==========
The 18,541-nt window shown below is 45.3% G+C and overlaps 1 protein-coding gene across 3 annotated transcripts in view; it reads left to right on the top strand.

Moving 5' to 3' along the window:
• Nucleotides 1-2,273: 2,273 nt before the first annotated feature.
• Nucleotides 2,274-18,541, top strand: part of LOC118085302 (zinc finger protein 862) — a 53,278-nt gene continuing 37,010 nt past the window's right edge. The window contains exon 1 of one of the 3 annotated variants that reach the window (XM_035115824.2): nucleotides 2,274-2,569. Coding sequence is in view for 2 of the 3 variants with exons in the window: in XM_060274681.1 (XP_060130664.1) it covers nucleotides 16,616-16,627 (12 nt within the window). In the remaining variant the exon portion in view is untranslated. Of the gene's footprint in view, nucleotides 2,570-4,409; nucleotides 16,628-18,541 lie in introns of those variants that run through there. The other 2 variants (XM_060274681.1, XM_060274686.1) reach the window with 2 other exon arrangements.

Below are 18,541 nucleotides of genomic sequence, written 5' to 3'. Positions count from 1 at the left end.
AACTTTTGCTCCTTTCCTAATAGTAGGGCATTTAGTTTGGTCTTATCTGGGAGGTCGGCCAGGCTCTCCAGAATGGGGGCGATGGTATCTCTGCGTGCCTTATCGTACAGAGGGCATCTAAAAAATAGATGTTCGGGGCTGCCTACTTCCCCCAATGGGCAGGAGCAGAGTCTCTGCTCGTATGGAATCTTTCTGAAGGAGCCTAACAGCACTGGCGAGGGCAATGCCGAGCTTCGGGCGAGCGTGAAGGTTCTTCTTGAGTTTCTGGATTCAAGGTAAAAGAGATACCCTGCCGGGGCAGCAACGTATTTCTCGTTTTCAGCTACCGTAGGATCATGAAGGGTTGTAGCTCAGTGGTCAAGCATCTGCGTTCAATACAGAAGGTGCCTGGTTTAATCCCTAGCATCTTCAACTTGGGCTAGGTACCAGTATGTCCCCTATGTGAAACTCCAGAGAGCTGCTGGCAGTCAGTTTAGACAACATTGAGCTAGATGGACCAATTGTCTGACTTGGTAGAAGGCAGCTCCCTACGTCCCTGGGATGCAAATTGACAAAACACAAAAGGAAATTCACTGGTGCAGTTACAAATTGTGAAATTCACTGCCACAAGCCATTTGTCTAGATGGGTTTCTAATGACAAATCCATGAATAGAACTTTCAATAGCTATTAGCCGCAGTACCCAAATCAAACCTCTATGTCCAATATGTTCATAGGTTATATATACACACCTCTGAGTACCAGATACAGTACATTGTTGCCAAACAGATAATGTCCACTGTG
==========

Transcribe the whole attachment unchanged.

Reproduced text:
The 18,541-nt window shown below is 45.3% G+C and overlaps 1 protein-coding gene across 3 annotated transcripts in view; it reads left to right on the top strand.

Moving 5' to 3' along the window:
• Nucleotides 1-2,273: 2,273 nt before the first annotated feature.
• Nucleotides 2,274-18,541, top strand: part of LOC118085302 (zinc finger protein 862) — a 53,278-nt gene continuing 37,010 nt past the window's right edge. The window contains exon 1 of one of the 3 annotated variants that reach the window (XM_035115824.2): nucleotides 2,274-2,569. Coding sequence is in view for 2 of the 3 variants with exons in the window: in XM_060274681.1 (XP_060130664.1) it covers nucleotides 16,616-16,627 (12 nt within the window). In the remaining variant the exon portion in view is untranslated. Of the gene's footprint in view, nucleotides 2,570-4,409; nucleotides 16,628-18,541 lie in introns of those variants that run through there. The other 2 variants (XM_060274681.1, XM_060274686.1) reach the window with 2 other exon arrangements.

Below are 18,541 nucleotides of genomic sequence, written 5' to 3'. Positions count from 1 at the left end.
AACTTTTGCTCCTTTCCTAATAGTAGGGCATTTAGTTTGGTCTTATCTGGGAGGTCGGCCAGGCTCTCCAGAATGGGGGCGATGGTATCTCTGCGTGCCTTATCGTACAGAGGGCATCTAAAAAATAGATGTTCGGGGCTGCCTACTTCCCCCAATGGGCAGGAGCAGAGTCTCTGCTCGTATGGAATCTTTCTGAAGGAGCCTAACAGCACTGGCGAGGGCAATGCCGAGCTTCGGGCGAGCGTGAAGGTTCTTCTTGAGTTTCTGGATTCAAGGTAAAAGAGATACCCTGCCGGGGCAGCAACGTATTTCTCGTTTTCAGCTACCGTAGGATCATGAAGGGTTGTAGCTCAGTGGTCAAGCATCTGCGTTCAATACAGAAGGTGCCTGGTTTAATCCCTAGCATCTTCAACTTGGGCTAGGTACCAGTATGTCCCCTATGTGAAACTCCAGAGAGCTGCTGGCAGTCAGTTTAGACAACATTGAGCTAGATGGACCAATTGTCTGACTTGGTAGAAGGCAGCTCCCTACGTCCCTGGGATGCAAATTGACAAAACACAAAAGGAAATTCACTGGTGCAGTTACAAATTGTGAAATTCACTGCCACAAGCCATTTGTCTAGATGGGTTTCTAATGACAAATCCATGAATAGAACTTTCAATAGCTATTAGCCGCAGTACCCAAATCAAACCTCTATGTCCAATATGTTCATAGGTTATATATACACACCTCTGAGTACCAGATACAGTACATTGTTGCCAAACAGATAATGTCCACTGTG